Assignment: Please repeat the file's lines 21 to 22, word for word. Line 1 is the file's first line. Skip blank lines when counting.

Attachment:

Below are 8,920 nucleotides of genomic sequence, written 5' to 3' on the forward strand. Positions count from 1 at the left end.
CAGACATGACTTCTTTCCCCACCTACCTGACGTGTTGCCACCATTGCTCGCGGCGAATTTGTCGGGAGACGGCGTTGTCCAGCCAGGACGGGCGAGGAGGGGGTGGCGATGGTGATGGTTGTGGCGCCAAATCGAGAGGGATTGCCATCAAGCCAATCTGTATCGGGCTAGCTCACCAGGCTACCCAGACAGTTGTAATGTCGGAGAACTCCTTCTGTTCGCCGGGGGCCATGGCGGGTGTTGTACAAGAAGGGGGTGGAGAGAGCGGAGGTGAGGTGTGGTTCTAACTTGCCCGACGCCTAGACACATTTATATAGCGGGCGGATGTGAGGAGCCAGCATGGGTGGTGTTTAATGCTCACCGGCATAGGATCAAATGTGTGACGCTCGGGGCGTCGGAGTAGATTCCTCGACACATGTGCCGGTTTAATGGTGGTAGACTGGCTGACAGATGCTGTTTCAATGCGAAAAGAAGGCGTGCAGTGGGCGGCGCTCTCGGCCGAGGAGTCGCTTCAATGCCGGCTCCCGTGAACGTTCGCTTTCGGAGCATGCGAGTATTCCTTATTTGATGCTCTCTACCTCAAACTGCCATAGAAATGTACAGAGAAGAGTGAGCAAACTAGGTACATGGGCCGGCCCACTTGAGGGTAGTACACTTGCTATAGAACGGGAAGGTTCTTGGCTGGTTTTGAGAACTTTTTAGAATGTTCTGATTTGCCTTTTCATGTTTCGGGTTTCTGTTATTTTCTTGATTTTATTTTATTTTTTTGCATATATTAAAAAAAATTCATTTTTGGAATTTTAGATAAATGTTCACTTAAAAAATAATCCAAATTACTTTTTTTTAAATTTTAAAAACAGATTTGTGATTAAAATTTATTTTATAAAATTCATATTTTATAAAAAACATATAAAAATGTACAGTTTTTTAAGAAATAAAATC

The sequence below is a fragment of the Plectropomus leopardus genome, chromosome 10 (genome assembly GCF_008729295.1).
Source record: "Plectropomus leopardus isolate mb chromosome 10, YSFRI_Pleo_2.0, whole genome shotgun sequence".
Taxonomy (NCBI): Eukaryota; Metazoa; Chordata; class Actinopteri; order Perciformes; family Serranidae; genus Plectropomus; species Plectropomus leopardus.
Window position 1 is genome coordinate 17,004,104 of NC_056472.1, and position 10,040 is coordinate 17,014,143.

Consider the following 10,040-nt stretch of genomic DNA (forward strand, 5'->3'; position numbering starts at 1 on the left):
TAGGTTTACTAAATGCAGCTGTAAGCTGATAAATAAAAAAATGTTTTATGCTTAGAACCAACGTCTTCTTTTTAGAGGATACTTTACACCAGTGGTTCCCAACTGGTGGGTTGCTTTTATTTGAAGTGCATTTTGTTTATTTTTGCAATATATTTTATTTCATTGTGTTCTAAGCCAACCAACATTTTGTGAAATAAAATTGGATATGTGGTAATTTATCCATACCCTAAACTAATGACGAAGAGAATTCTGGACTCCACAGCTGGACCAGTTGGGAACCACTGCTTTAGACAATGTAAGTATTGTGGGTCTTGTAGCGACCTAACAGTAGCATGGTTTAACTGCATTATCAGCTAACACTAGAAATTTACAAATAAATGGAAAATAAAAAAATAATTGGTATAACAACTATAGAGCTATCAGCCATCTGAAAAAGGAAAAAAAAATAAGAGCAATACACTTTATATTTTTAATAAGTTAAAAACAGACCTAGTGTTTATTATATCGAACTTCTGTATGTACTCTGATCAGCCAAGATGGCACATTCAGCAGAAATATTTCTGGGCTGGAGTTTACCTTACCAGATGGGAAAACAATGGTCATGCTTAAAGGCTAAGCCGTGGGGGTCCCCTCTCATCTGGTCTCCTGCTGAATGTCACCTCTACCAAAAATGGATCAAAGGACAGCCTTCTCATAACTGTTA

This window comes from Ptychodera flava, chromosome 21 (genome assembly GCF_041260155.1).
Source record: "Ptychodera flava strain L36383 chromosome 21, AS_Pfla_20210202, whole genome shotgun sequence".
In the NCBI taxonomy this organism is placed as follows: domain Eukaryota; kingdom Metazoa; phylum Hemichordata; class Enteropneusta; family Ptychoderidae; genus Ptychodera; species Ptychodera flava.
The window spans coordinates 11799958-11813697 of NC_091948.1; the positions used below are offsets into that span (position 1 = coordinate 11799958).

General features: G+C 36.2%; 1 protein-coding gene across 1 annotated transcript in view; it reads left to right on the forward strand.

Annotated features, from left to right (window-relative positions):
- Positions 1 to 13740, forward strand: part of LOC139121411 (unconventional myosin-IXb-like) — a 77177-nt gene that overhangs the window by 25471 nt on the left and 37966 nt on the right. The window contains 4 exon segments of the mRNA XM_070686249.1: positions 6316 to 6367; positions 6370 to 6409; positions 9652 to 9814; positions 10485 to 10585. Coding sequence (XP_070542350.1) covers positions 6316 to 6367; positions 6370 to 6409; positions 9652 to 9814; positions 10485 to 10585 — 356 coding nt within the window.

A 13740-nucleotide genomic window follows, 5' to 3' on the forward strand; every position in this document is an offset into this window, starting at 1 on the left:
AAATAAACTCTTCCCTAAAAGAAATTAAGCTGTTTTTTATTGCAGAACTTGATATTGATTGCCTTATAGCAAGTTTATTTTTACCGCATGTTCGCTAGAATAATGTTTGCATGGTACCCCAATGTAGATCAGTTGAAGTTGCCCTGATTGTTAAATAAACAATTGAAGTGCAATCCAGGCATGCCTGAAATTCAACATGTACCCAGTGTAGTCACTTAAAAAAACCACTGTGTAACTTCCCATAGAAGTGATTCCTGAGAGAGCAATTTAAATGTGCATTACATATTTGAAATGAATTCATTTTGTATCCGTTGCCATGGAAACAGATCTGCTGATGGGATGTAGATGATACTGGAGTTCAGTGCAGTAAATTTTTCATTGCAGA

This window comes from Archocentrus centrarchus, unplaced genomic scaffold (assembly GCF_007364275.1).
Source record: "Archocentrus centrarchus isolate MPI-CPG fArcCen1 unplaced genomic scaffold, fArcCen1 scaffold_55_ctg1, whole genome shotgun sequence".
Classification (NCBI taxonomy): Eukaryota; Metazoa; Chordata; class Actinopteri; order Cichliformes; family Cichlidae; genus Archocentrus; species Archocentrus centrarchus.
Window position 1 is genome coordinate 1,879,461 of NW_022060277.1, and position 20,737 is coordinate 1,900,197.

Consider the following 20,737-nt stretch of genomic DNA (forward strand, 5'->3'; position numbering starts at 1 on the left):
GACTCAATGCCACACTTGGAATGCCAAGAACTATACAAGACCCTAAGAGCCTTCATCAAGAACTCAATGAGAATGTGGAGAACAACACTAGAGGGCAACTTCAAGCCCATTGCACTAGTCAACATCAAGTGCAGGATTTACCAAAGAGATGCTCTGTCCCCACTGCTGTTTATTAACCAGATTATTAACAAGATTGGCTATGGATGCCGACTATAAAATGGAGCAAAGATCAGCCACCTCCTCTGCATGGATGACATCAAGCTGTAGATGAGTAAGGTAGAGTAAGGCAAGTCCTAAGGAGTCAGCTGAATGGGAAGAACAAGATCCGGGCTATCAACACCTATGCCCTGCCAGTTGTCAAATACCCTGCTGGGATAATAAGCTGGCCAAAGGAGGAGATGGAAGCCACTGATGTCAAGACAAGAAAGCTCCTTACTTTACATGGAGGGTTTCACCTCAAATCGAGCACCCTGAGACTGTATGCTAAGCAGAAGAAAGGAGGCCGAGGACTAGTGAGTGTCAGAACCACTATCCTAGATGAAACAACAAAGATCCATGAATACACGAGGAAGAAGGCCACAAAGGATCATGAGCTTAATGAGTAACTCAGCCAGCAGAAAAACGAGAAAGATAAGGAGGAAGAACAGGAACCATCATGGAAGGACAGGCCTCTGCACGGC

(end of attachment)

Window position 1 is genome coordinate 1,879,461 of NW_022060277.1, and position 20,737 is coordinate 1,900,197.

Consider the following 20,737-nt stretch of genomic DNA (forward strand, 5'->3'; position numbering starts at 1 on the left):